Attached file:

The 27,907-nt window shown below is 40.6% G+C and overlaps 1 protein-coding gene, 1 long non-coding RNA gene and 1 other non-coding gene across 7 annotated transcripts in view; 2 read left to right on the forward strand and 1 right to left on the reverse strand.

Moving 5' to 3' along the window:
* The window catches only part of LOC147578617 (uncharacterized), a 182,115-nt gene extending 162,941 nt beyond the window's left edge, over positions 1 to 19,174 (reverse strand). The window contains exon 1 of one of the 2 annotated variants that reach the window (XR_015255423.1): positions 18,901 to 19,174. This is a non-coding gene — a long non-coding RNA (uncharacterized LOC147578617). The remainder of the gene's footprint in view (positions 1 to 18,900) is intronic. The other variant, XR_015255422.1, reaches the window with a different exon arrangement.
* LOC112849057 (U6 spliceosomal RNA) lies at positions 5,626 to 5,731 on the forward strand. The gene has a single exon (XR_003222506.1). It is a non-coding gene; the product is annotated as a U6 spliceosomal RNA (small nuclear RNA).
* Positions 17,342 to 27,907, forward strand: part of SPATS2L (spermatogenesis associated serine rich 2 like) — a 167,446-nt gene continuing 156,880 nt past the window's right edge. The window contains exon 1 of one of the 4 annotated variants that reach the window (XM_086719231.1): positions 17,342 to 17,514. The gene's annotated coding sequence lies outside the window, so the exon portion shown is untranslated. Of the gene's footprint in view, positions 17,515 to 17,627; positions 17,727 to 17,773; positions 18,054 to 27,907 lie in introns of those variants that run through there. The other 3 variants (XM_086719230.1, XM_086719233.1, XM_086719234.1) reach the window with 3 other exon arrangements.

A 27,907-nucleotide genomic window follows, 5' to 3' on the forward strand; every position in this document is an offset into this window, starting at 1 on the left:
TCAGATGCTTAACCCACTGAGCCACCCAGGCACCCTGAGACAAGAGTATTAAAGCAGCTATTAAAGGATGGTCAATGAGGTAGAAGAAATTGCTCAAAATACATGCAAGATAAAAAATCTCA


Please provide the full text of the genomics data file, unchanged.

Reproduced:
The 27,907-nt window shown below is 40.6% G+C and overlaps 1 protein-coding gene, 1 long non-coding RNA gene and 1 other non-coding gene across 7 annotated transcripts in view; 2 read left to right on the forward strand and 1 right to left on the reverse strand.

Moving 5' to 3' along the window:
* The window catches only part of LOC147578617 (uncharacterized), a 182,115-nt gene extending 162,941 nt beyond the window's left edge, over positions 1 to 19,174 (reverse strand). The window contains exon 1 of one of the 2 annotated variants that reach the window (XR_015255423.1): positions 18,901 to 19,174. This is a non-coding gene — a long non-coding RNA (uncharacterized LOC147578617). The remainder of the gene's footprint in view (positions 1 to 18,900) is intronic. The other variant, XR_015255422.1, reaches the window with a different exon arrangement.
* LOC112849057 (U6 spliceosomal RNA) lies at positions 5,626 to 5,731 on the forward strand. The gene has a single exon (XR_003222506.1). It is a non-coding gene; the product is annotated as a U6 spliceosomal RNA (small nuclear RNA).
* Positions 17,342 to 27,907, forward strand: part of SPATS2L (spermatogenesis associated serine rich 2 like) — a 167,446-nt gene continuing 156,880 nt past the window's right edge. The window contains exon 1 of one of the 4 annotated variants that reach the window (XM_086719231.1): positions 17,342 to 17,514. The gene's annotated coding sequence lies outside the window, so the exon portion shown is untranslated. Of the gene's footprint in view, positions 17,515 to 17,627; positions 17,727 to 17,773; positions 18,054 to 27,907 lie in introns of those variants that run through there. The other 3 variants (XM_086719230.1, XM_086719233.1, XM_086719234.1) reach the window with 3 other exon arrangements.

A 27,907-nucleotide genomic window follows, 5' to 3' on the forward strand; every position in this document is an offset into this window, starting at 1 on the left:
TCAGATGCTTAACCCACTGAGCCACCCAGGCACCCTGAGACAAGAGTATTAAAGCAGCTATTAAAGGATGGTCAATGAGGTAGAAGAAATTGCTCAAAATACATGCAAGATAAAAAATCTCA